in Features/Sport Insight


NOVEMBER’S here and with the accompanying chill come the Autumn Internationals when rugby union’s southern hemisphere heavyweights, South Africa, New Zealand and Australia, world-ranked 1-2-3 respectively, invade the British Isles with all guns blazing to remind uppity European nations just where the powerhouse of the sport burns brightest – the fulcrum that will never be extinguished despite the odd momentary flicker or two, an opportunity to reaffirm that any spark of an ascendancy-shift northwards is just another illusion, a dream destined to perish like so many before.

Reigning world champions South Africa embark on an ambitious and demanding schedule, starting with a visit to the Principality Stadium in Cardiff to lock horns with current Six Nations champions Wales, followed by a trip to Edinburgh to take on resurgent Calcutta Cup holders Scotland, and then it’s a repeat of the 2019 World Cup final, with Twickenham the amphitheatre, to go head to head with an England side thirsting for revenge, an opportunity to right that shameful 32-12 final collapse in Japan.

Memories of that tame surrender are still raw to this correspondent, having had a lumpy bet on Eddie Jones’ boys pre-tournament at odds of 8/1 to go all the way, and having disposed of the All Blacks in the semis, in my mind I had already banked the winnings, but, alas, for whatever reason England failed to turn up for the final and my once neatly folded and indexed betting slips finished up shredded, torn and tear-stained in the bin. Ouch, that pain still lingers!

South Africa start their tour of the UK buoyed by the summer series win over the visiting British and Irish Lions, a somewhat fortuitous 2-1 victory for the Boks that owed much to Lions’ coach Warren Gatland’s insistence on going head-to-head against the host’s power game rather than employ the famed running style that has long been the Lions trademark and has served them so well down the decades. Gatland’s strategy was obvious from pre-tour with the dizzying decision to leave Johnny Sexton, the world’s most creative flyhalf, at home in Dublin and then, inexplicably, as brutal onfield battle raged, to exile Owen Farrell, England’s fiercely combative captain, to the replacement bench.

With tough games over 14 days, opening with Wales on 6th November, eyeballing Scotland at Murrayfield a week later and then the Twickenham showdown, certainly no one can accuse South Africa of shirking any challenge on this tour, and a clean sweep for the Springboks over three of the home powerhouses would be catastrophic for the reputation of the Six Nations championship, unquestionably the world’s most popular rugby tournament.

Australia arrive in the UK for successive weekend dates with the same three opponents and despite enduring a double drubbing from the All Blacks in the recent Rugby Championship they still finished runners up in that tournament, comfortably ahead of South Africa, in the process beating the Boks twice, the team that had shattered England’s World Cup final dreams and shot down the British and Irish Lions – food for thought for the home nations, an Aussie hat-trick would be unthinkable, whilst the thought of sending the ultra-confident Wallabies, who all appear to be imbued with the “Crocodile Dundee” mindset, limping back Down Under with their didgeridoo between their legs, is very enticing indeed.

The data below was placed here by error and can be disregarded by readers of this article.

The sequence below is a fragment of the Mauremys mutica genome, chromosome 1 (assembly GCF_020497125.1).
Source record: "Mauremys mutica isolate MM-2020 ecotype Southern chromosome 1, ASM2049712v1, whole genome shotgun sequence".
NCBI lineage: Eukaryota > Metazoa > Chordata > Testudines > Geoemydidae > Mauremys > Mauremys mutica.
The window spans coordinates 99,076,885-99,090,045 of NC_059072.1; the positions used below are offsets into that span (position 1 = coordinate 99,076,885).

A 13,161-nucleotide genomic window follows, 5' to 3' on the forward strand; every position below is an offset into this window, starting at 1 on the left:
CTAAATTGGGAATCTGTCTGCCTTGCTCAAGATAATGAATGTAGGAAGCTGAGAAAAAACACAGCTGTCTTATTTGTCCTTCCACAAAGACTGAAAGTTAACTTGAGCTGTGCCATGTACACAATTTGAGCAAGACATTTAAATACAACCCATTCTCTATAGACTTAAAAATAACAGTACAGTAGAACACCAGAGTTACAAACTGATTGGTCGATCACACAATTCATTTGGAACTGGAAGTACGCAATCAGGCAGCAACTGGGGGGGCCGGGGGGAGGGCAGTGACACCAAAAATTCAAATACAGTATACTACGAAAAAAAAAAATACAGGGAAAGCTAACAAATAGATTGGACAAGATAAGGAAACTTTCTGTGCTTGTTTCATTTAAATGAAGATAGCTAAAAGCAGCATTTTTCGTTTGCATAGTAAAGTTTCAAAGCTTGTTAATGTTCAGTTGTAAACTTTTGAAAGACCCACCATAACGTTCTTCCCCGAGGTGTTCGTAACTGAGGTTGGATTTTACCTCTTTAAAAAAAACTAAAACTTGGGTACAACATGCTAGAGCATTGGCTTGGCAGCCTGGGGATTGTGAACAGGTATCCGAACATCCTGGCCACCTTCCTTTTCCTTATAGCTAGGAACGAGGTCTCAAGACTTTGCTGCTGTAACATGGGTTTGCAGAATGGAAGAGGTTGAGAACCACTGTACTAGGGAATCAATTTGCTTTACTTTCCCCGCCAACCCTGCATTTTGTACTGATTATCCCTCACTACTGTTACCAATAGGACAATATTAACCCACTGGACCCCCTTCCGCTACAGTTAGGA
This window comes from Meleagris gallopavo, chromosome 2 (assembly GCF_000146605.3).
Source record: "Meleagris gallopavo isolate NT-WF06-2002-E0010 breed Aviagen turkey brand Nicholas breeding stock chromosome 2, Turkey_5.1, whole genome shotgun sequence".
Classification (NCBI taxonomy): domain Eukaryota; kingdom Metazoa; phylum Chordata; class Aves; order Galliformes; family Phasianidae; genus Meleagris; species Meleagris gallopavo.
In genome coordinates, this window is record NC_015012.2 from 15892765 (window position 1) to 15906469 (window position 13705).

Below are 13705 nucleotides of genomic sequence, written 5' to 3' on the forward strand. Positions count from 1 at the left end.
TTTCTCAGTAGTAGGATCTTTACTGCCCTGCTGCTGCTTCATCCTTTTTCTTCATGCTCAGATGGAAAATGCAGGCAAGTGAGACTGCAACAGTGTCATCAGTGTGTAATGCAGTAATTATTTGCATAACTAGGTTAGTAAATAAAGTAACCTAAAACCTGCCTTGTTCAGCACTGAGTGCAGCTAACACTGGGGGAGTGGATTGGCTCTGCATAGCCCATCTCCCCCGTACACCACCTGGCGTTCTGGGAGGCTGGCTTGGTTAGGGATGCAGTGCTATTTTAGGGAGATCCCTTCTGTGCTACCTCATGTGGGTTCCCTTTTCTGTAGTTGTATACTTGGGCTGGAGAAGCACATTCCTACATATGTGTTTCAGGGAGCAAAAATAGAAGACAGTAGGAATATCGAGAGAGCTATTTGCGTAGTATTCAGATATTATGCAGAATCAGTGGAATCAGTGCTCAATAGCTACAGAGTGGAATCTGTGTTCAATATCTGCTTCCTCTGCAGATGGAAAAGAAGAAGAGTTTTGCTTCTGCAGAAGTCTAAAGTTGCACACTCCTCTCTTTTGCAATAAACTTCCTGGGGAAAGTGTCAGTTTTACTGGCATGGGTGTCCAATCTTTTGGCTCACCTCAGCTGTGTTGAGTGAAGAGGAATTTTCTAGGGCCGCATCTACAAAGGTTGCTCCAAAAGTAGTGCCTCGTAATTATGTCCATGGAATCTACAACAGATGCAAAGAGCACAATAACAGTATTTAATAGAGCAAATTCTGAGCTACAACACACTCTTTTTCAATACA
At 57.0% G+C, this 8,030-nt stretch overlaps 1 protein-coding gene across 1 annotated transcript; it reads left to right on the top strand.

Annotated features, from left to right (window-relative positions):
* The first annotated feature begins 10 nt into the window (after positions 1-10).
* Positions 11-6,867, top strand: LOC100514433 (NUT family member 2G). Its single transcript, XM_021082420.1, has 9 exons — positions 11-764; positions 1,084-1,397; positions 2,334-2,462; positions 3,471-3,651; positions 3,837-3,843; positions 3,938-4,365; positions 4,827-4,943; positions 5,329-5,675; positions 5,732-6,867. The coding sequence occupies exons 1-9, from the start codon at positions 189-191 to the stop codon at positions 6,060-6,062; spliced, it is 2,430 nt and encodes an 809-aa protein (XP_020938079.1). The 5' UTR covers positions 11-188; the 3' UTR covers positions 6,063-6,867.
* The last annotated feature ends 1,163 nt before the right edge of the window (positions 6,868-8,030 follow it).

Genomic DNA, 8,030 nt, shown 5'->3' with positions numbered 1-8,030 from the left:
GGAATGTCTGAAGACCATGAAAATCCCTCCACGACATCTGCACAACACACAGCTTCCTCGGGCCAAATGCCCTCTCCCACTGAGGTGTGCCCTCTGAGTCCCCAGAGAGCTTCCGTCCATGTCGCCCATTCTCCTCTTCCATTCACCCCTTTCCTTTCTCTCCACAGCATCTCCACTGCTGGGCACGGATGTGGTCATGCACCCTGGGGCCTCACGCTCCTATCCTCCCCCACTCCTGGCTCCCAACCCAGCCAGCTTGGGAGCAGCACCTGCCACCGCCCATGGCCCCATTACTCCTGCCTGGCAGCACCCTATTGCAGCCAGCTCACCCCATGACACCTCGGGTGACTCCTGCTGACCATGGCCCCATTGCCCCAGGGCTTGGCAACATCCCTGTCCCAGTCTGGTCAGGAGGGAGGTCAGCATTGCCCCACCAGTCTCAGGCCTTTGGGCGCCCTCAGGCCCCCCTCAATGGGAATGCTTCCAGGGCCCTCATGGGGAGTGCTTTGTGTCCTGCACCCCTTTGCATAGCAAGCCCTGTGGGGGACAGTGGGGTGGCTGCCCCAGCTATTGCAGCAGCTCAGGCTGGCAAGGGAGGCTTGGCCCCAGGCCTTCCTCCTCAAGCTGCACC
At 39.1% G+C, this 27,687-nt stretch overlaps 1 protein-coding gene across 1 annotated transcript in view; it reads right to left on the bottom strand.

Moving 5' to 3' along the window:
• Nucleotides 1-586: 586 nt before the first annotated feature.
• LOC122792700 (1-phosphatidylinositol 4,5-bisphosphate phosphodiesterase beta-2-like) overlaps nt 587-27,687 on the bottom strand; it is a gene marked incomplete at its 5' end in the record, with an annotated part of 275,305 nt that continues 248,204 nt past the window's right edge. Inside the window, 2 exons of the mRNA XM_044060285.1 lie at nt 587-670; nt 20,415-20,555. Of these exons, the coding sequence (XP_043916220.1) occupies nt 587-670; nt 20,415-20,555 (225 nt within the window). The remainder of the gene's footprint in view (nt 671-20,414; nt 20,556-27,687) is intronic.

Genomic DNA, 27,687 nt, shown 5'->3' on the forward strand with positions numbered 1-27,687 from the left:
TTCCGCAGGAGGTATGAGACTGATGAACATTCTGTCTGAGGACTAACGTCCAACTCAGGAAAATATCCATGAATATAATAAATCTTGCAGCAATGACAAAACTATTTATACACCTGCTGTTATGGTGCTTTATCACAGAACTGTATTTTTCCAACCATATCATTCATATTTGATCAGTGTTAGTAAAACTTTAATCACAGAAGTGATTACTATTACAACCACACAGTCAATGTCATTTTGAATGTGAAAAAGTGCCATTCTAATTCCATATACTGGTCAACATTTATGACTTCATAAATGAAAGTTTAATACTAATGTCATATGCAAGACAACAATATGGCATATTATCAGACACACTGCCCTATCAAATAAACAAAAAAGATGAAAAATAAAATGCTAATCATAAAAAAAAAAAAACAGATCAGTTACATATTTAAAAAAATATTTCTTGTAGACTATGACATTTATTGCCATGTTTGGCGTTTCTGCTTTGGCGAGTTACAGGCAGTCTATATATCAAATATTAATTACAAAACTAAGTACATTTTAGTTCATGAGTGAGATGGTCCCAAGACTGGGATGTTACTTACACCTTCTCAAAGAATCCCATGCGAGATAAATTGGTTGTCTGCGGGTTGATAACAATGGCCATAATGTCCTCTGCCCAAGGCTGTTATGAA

Reigning Rugby Championship holders New Zealand commence the European part of their tour with a mouth-watering clash with current Six Nations champs Wales at The Principality, followed by a leisurely trip to Rome to inflict more ignominy on whipping boys Italy, whose continued participation in the Six Nations has recently come under scrutiny following a disastrous run of 30 straight defeats since the Azzurri’s last victory, over Scotland, six years ago. With South Africa waiting in the wings as a possible replacement and making less than subtle overtures to be admitted to Europe’s beloved tournament, it’s way past time to get the House of Rome in order.

The mighty All Blacks then head to Dublin’s fair city to face an Ireland side who have promised much but ultimately failed to deliver on the big occasions – a monster test for the Men in Green to prove that this time there’s substance to the positive vibes emerging from the Aviva and not just another pipedream. An exciting  date with  France in Paris concludes the Kiwi tour and a brilliant month-long rugby extravaganza ends.

Sadly, rugby has joined football, boxing, snooker, darts and motor racing in selling the sport’s crown jewel events to the highest bidder, on this occasion TV coverage has been bought by an obscure internet outfit called Amazon Prime, and only the Ireland games can be seen on free-to-air terrestrial television. More money in the coffers but less audience – a scandalous short-sighted decision by the men in suits who know the price of everything but the value of nothing. Amazon Prime subscription costs a monthly fee of £7.99 to add to the sky-high Sky Sports and BT bills. No thanks, it’s time to pop down the pub and watch. Cheers!

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